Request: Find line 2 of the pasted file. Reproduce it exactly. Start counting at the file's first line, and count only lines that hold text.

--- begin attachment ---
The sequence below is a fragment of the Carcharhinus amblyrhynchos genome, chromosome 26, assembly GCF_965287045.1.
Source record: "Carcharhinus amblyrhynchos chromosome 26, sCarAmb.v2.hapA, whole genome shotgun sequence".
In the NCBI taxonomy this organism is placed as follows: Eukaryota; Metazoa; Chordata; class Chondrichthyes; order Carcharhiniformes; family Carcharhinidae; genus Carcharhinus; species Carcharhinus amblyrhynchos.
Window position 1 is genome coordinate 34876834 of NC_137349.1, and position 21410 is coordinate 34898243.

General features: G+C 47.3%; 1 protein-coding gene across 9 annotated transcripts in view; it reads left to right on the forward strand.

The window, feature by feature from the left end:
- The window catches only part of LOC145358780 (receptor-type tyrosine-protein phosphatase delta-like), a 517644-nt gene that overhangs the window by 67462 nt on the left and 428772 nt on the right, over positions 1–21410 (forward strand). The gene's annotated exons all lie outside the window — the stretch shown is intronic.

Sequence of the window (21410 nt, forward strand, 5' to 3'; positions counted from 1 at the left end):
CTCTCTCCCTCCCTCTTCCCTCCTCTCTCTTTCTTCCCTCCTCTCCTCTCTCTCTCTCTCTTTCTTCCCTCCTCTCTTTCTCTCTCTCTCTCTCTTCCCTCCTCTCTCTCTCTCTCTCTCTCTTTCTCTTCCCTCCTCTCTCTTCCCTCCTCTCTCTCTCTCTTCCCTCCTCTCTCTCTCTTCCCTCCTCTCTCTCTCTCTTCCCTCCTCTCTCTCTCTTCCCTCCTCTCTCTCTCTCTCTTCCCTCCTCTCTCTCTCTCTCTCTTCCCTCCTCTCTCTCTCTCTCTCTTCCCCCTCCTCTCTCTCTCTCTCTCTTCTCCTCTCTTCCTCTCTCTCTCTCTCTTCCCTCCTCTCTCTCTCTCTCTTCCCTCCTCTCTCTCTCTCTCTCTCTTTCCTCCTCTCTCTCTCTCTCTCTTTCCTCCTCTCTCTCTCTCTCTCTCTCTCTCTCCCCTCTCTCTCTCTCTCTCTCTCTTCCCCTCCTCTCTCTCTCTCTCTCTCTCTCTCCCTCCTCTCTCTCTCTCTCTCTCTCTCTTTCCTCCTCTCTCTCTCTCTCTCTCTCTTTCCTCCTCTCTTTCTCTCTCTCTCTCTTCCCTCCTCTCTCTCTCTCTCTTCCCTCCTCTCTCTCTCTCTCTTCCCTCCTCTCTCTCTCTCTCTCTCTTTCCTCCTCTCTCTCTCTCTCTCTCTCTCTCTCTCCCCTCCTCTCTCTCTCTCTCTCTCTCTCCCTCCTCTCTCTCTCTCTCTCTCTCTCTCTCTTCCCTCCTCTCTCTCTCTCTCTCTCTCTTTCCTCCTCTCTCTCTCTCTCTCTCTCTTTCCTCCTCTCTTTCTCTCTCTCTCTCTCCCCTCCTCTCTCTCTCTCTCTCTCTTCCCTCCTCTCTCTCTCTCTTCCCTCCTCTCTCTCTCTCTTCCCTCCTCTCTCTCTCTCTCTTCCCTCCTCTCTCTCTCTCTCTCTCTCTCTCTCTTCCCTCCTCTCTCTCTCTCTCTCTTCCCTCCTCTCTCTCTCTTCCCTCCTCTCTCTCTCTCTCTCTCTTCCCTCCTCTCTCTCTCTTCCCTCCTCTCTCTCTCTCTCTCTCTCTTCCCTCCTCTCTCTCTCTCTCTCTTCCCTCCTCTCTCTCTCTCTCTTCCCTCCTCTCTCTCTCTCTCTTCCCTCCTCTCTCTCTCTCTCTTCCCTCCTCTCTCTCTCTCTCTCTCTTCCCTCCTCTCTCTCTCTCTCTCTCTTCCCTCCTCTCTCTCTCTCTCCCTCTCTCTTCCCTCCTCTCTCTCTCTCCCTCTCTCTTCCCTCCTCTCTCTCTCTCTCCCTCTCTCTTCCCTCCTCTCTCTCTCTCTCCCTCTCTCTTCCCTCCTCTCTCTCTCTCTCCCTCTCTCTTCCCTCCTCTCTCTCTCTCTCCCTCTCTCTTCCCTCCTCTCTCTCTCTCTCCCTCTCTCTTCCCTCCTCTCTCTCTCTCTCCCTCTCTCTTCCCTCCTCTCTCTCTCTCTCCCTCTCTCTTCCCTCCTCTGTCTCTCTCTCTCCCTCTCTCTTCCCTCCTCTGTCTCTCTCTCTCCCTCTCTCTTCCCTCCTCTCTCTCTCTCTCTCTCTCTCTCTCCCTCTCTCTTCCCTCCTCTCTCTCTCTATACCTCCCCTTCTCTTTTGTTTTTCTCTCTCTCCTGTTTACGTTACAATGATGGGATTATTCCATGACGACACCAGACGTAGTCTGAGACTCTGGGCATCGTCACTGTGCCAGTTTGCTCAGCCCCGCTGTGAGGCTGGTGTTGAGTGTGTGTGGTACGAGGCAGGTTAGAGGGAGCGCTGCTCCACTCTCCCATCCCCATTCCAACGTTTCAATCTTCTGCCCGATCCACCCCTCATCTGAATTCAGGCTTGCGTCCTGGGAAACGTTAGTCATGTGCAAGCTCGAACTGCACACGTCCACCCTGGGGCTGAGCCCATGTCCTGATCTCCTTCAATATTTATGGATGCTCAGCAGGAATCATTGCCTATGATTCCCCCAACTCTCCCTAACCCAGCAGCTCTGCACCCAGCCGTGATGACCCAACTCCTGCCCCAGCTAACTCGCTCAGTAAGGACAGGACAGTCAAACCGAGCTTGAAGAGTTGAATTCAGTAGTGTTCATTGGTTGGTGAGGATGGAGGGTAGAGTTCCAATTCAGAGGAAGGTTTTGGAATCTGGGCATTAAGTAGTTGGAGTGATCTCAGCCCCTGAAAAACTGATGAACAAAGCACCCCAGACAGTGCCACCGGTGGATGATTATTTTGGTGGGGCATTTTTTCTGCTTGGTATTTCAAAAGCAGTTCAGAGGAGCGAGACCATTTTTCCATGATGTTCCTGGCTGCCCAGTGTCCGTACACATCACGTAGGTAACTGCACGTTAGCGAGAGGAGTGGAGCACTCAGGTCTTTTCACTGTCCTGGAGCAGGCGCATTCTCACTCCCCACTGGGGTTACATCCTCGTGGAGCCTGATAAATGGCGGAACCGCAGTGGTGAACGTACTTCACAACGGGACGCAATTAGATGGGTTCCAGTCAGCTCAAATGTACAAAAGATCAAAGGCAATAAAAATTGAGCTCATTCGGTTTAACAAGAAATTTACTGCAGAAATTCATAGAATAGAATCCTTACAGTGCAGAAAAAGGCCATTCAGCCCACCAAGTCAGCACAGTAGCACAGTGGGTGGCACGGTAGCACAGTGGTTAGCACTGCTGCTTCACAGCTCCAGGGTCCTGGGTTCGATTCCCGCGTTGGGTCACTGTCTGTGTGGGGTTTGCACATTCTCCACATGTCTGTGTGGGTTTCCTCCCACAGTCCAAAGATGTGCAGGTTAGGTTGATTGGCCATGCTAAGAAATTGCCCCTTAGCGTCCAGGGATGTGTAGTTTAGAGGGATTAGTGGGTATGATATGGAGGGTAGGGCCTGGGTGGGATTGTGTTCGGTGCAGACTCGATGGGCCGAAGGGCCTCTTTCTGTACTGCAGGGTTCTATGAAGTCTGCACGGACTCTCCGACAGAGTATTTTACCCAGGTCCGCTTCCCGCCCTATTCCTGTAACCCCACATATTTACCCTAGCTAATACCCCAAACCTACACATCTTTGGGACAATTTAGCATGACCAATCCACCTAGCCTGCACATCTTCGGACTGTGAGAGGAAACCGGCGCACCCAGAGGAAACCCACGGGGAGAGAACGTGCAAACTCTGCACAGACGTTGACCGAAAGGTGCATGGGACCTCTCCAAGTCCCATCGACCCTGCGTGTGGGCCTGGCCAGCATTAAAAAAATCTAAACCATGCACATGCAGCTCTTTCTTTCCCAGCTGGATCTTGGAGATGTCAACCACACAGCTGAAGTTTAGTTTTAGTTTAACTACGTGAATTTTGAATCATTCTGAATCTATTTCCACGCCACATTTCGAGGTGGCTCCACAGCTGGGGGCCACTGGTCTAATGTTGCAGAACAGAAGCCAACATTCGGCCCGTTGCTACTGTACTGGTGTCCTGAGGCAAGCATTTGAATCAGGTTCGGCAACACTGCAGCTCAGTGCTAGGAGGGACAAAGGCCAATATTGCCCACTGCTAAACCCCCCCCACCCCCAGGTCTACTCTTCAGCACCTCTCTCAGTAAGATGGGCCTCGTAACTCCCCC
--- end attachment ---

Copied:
Source record: "Carcharhinus amblyrhynchos chromosome 26, sCarAmb.v2.hapA, whole genome shotgun sequence".